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Jerome Kern

Jerome Kern

Stephen Banfield
with a Foreword by Geoffrey Block
Copyright Date: 2006
Published by: Yale University Press
Pages: 392
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  • Book Info
    Jerome Kern
    Book Description:

    A founding father of the modern American musical, Jerome Kern (1885-1945) was the composer of legions of popular songs, including such standards as "Smoke Gets in Your Eyes" and "Ol' Man River." His 1927Show Boatwith Oscar Hammerstein II helped to set a new standard for musical theater.This book is the first to provide a critical overview of Kern's musical accomplishments throughout his career. Stephen Banfield ranges from Broadway, to Hollywood, and to London's West End, drawing on unpublished manuscripts and scores to assess the composer's extraordinary oeuvre.Kern's life, personality, and working methods are given due attention, as is the development of his work from the early musical comedies through the collaborations with Hammerstein and P. G. Wodehouse up to the later film scores. Banfield focuses especially on the musical and lyrical structures of Kern's compositions, illuminating beloved works and shedding light on compositions often overlooked.

    eISBN: 978-0-300-13834-4
    Subjects: Music, History

Table of Contents

  1. Front Matter
    (pp. i-vi)
  2. Table of Contents
    (pp. vii-viii)
  3. Foreword
    (pp. ix-x)

    In 1915, a thirteen-year-old Richard Rodgers heard in Jerome Kern tunes the “first truly American theatre music” and a standard in theatrical music that “pointed the way” Rodgers “wanted to be led.” George Gershwin informed his first biographer, Isaac Goldberg, that from the moment he heard an orchestra play “You’re Here and I’m Here” and “They Didn’t Believe Me” fromThe Girl from Utahat the wedding of his Aunt Kate in 1914—George was fifteen at the time—Kern became “the first composer who made me conscious that popular music was of inferior quality, and that musical comedy music...

  4. Acknowledgments
    (pp. xi-xii)
  5. Editorial Method
    (pp. xiii-xvi)
  6. CHAPTER 1 Introducing Kern
    (pp. 1-67)

    The name of jerome kern is well known; the composer is not. During his lifetime and for years after his death eulogists spoke of “no more gifted composer in the American scene . . . since the passing of the late Victor Herbert[;] . . . one of the truly great songwriters of all times’’; of “the composer ofShow Boatand many another great musical score” as one who enjoyed “a special place in the hearts of all music lovers everywhere” and wrote some of the “greatest classics of American songwriting.” Kern and Oscar Hammerstein were “America’s greatest team...

  7. CHAPTER 2 Kern and Musical Comedy
    (pp. 68-130)

    If people married whom their parents wanted them to, had no romantic past, remained faithful and happy when young and older, could wait to get betrothed until they were financially independent, and were not smitten with entertainers, there would be no musical comedy plots. As it is, the male leads in Kern’s earlier musicals prove themselves incapable of two or more of these desiderata and get into three hours’ worth of trouble on the stage as a result. We sympathize with them for it because they are young and attractive and have excellent prospects if they can sort themselves out...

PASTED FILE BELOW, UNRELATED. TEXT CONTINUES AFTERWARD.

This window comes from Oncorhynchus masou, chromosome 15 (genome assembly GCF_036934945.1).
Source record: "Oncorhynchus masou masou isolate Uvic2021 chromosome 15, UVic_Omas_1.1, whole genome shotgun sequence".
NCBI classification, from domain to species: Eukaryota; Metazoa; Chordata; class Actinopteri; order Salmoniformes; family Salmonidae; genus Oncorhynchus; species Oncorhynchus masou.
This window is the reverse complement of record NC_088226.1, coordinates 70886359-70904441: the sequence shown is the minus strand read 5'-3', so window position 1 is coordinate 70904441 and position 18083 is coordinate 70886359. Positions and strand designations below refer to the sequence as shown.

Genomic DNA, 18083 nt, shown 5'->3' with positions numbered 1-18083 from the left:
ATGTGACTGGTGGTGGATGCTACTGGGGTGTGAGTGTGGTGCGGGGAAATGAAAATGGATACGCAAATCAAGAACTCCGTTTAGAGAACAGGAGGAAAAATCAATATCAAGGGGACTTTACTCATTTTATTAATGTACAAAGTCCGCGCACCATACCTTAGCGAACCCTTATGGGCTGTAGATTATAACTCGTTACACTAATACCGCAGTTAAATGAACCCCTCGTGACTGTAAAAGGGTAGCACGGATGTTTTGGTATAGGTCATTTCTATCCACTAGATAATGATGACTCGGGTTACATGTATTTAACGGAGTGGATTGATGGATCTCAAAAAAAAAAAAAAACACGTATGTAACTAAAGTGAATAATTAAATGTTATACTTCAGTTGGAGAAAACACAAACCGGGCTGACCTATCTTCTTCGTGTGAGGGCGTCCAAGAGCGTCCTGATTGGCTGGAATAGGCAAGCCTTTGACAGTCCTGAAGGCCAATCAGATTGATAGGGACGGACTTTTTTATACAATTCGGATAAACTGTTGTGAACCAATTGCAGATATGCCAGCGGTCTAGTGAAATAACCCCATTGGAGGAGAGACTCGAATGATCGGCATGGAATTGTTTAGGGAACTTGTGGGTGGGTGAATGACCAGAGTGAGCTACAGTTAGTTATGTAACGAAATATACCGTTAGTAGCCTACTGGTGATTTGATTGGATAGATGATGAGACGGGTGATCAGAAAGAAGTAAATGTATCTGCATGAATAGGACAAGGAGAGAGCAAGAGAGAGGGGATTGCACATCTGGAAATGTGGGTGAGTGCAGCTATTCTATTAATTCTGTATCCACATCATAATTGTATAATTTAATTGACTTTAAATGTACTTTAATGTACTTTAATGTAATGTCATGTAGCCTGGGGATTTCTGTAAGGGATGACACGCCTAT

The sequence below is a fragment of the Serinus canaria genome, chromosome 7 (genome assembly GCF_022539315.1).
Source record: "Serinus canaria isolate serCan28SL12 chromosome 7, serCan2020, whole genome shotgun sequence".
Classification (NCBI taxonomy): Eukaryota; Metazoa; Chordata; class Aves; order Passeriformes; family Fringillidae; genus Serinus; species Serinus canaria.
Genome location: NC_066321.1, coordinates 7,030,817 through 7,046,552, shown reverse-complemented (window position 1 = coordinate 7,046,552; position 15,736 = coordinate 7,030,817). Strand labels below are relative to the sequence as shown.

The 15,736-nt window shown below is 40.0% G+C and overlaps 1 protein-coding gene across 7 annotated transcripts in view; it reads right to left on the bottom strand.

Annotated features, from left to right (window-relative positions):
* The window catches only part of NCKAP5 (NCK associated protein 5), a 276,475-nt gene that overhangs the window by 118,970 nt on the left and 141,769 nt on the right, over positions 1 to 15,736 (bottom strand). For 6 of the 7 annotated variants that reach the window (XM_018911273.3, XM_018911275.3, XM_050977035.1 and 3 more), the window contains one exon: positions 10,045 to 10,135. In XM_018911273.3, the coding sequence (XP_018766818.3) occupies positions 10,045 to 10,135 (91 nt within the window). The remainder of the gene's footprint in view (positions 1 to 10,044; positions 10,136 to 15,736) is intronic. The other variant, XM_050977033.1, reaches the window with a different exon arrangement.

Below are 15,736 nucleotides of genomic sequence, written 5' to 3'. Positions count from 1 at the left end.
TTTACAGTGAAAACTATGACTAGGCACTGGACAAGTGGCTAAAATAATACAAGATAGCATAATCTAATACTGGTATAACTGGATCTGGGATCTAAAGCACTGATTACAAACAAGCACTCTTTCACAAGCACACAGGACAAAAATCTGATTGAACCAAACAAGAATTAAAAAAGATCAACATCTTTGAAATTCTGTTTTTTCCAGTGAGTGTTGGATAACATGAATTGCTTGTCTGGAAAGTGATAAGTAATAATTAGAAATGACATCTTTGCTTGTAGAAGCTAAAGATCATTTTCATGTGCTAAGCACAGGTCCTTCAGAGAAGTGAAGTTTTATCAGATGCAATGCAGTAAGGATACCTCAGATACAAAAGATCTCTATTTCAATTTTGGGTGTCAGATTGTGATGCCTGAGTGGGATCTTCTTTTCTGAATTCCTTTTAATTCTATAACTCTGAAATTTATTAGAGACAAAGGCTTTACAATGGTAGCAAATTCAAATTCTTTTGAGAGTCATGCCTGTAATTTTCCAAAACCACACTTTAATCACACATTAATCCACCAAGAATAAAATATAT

8. CHAPTER 3 Kern the Romantic: Three Shows
    (pp. 131-198)

    There is always a trade-off between wit and musicality in the singing theater and its film equivalent, a contract favoring music at the expense of wit in most opera after Rossini and wit at the expense of music, especially singing, in most musical comedy before Rodgers and Hammerstein. In Kern’s day, at first the leading men could not really sing but were dandy comics, while their female partners warbled away with impeccable voice production and, no doubt, posture but little sense of youthful spirit or warmth (Dot Temple sounds about fifty-five and a deadpan prude in the 1919Oh Joy!...

  9. CHAPTER 4 Mostly Hammerstein
    (pp. 199-252)

    Oscar hammerstein is of incalculable importance to the history of the American musical—even to the history of America, for a recent critique ofOklahoma!calls it “a major work of popular art, developing a collective identity for the USA . . . at an important point in its modern history.” But his contribution to the musical betweenShow BoatandOklahoma!is virtually a critical blank, reflecting the gap in the Broadway canon between these two shows, both his. His celebrated New Year greeting inVariety,after the success ofOklahoma!,dwelt on his failures during those intervening years,...

  10. CHAPTER 5 Kern and Hollywood
    (pp. 253-306)

    In 1928,blue eyeswas running nicely at the new piccadilly the atre in London when it had to make way for a film,The Jazz Singer.This, as is well known, was, if not the first talkie, the first film to combine visual with verbal and musical entertainment in a successfully alluring way; the first film musical, in effect. Its ousting of a stage musical play from a West End theater was highly symbolic.

    Significant, too, was the simultaneity ofShow Boatwith the coming of sound to film. Ferber’s novel appeared in installments inWoman’s Home Companionbetween...

  11. Works by Jerome Kern
    (pp. 307-308)
  12. Notes
    (pp. 309-326)
  13. Bibliography
    (pp. 327-332)
  14. Permissions
    (pp. 333-352)
  15. General Index
    (pp. 353-366)
  16. Index of Kern’s Works
    (pp. 367-375)